Performance of a contract is a vast topic, covering time, place and manner of performance payment appropriation and the like. Here, it is proposed to concentrate on one point which is of special interest in the context of Sri Lankan law, namely, "tender of performance". "Tender" means offer of performance. It must be made at the time and place agreed upon. The offer of performance must be unconditional. The importance of tender has been highlighted by the observation of one writer, that "tender is the instinctive resource of the oppressed, against the exactions of the relentless and it is for the person sought to be victimsed to make proper use of this resource" (Harris on Tender, page 1 cited by Mr. Justice Soertz in Fernando v. Coomaraswamy, (1940) 41 NLR R 466, 473].

Where the obligation is to pay money, tender does not in itself discharge the obligation but precludes a claim for interest, either in English law or in Roman Dutch law (Weeramantry, page 671). Tender must be made of the full amount due. Otherwise the creditor is not bound to accept. Tender should be unconditional. However, the law does not compel performance of that which has no utility avail. (lex non cogit ad inutilia). Hence, where the creditor has in anticipation, already refused to accept payment from the debtor then no further tender is necessary. [Sideek v. Sainambu Natchiya, 55 NLR 367].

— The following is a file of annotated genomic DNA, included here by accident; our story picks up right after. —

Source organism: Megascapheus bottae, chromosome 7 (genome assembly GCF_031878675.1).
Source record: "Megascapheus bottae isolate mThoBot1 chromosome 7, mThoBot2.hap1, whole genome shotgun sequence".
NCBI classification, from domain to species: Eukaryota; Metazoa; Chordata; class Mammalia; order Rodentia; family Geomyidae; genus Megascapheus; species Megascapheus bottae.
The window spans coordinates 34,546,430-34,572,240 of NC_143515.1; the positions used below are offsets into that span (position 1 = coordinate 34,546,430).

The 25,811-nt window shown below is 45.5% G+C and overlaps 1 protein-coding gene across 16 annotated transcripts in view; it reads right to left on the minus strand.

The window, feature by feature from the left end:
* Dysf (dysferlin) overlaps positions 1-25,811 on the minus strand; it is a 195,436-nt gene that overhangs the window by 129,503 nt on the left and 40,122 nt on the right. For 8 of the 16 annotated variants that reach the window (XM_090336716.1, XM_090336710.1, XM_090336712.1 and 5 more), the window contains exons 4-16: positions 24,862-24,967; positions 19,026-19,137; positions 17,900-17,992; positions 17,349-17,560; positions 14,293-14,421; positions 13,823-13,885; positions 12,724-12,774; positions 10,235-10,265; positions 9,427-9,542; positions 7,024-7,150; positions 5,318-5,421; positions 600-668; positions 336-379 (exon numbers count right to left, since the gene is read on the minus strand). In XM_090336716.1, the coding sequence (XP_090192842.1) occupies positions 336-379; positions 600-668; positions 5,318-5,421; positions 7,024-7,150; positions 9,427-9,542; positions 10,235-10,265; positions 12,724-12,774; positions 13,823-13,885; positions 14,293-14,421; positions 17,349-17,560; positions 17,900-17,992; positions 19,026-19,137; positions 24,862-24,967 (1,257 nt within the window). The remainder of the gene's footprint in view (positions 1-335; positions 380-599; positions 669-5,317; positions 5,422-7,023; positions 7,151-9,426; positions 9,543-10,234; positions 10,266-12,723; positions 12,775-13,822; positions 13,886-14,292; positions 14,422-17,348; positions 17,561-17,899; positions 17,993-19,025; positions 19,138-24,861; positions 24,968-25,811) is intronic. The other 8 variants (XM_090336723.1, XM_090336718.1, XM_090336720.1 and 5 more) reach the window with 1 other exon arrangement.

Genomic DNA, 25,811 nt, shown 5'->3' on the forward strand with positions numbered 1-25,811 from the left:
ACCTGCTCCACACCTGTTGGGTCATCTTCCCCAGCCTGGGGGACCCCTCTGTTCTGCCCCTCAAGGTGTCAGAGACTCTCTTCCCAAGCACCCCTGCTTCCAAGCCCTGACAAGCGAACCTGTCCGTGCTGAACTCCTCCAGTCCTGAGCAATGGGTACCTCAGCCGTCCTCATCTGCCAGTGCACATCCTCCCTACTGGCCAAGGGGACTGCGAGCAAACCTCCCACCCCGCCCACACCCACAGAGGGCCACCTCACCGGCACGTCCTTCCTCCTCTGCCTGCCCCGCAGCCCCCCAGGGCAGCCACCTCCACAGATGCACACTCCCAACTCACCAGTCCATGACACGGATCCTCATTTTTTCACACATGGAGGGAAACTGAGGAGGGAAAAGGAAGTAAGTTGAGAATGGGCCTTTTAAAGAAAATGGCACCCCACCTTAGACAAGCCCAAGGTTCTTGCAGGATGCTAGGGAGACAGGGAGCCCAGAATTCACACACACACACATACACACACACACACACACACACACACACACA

An interesting aspect of Roman Dutch law is the process of judicial deposit (consignatie), offering effective protection to a debtor who wishes to pay, where the creditor refuses to accept payment. By this procedure a debtor who considers that the creditors claim is excessive or unwarranted can make a judicial deposit (Weeramantry, page 675). The relevant provision is contained in section 409 of the Code of Civil Procedure of Sri Lanka, which covers deposits by the defendant as well as by the plaintiff. The object of a judicial deposit is to enable a debtor to protect himself against (i) interest, (ii) costs, and (iii) other consequences of default. After the deposit is made, delay in court procedure does not affect the plaintiff, the maxim being cursus curiae neminem gravabit.